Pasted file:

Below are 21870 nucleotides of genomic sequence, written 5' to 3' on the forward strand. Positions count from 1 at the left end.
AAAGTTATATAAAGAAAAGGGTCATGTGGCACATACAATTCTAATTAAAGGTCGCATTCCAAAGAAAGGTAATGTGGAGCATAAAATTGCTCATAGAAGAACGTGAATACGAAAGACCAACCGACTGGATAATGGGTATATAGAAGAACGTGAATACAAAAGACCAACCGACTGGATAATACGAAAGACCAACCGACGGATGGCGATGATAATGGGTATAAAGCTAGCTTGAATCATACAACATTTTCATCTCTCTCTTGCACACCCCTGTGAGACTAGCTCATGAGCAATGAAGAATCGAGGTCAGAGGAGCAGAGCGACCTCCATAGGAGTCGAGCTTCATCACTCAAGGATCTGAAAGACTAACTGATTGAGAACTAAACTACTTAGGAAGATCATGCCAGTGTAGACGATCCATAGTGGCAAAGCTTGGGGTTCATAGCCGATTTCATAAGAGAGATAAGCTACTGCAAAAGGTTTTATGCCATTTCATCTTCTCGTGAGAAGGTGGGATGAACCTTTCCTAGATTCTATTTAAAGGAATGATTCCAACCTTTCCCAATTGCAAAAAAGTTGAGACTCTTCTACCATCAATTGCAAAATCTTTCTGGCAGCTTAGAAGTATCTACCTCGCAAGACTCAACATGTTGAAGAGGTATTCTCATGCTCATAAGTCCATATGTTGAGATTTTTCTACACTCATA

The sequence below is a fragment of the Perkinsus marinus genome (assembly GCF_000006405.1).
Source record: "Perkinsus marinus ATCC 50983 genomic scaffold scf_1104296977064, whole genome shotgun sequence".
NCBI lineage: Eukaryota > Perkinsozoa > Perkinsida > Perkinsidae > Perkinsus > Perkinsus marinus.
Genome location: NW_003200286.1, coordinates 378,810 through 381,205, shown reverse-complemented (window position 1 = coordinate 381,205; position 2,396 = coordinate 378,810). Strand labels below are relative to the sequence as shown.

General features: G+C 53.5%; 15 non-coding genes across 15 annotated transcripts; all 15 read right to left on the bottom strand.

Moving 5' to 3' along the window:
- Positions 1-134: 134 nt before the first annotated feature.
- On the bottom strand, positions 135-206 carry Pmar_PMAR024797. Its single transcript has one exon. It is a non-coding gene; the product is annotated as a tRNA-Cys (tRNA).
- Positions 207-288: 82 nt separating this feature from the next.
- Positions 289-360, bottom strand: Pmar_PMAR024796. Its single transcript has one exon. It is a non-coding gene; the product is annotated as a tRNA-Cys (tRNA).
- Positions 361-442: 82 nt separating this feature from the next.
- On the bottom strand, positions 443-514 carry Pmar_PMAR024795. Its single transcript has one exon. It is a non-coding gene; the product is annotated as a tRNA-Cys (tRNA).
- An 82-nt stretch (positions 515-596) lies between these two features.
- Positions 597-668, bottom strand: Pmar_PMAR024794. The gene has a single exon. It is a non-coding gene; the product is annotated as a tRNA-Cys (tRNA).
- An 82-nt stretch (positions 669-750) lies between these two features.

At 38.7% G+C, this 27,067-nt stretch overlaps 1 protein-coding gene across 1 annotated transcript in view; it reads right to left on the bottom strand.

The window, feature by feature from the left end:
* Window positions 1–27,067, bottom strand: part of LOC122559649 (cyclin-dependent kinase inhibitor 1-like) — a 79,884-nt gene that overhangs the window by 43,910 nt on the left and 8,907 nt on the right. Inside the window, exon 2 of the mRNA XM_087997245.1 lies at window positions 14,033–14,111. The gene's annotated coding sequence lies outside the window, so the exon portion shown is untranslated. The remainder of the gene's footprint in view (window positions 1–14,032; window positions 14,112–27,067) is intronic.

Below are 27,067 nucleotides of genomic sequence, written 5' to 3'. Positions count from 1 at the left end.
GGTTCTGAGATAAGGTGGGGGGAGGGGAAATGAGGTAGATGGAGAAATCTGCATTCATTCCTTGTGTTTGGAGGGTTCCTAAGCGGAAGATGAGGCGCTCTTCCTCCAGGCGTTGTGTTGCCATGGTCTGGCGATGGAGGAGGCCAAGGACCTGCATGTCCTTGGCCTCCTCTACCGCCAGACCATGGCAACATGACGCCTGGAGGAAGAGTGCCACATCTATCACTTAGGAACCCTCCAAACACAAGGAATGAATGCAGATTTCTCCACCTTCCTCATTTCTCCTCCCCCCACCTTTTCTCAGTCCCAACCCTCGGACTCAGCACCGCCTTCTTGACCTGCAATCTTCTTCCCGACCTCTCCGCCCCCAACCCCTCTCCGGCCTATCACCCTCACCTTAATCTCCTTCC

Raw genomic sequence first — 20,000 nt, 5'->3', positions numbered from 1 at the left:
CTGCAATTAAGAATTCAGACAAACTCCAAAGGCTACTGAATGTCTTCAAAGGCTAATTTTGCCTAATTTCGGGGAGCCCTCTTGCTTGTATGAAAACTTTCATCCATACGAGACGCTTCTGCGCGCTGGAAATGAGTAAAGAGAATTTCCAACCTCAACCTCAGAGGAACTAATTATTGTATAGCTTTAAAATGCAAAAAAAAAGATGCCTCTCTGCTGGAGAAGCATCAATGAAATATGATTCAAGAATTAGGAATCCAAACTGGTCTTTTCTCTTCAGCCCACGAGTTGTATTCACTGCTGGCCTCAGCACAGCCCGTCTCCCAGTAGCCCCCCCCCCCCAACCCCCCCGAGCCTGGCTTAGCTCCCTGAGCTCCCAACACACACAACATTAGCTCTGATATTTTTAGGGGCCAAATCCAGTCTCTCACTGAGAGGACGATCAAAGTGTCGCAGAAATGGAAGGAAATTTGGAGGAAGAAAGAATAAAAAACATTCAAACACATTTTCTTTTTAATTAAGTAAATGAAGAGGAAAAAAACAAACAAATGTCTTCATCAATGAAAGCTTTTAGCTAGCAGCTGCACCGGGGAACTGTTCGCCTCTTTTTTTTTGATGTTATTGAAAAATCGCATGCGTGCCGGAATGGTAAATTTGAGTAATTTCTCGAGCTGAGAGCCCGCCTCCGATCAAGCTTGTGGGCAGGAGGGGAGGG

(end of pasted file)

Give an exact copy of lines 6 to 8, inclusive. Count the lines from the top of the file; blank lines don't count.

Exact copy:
Genome location: NW_003200286.1, coordinates 378,810 through 381,205, shown reverse-complemented (window position 1 = coordinate 381,205; position 2,396 = coordinate 378,810). Strand labels below are relative to the sequence as shown.

General features: G+C 53.5%; 15 non-coding genes across 15 annotated transcripts; all 15 read right to left on the bottom strand.

Moving 5' to 3' along the window: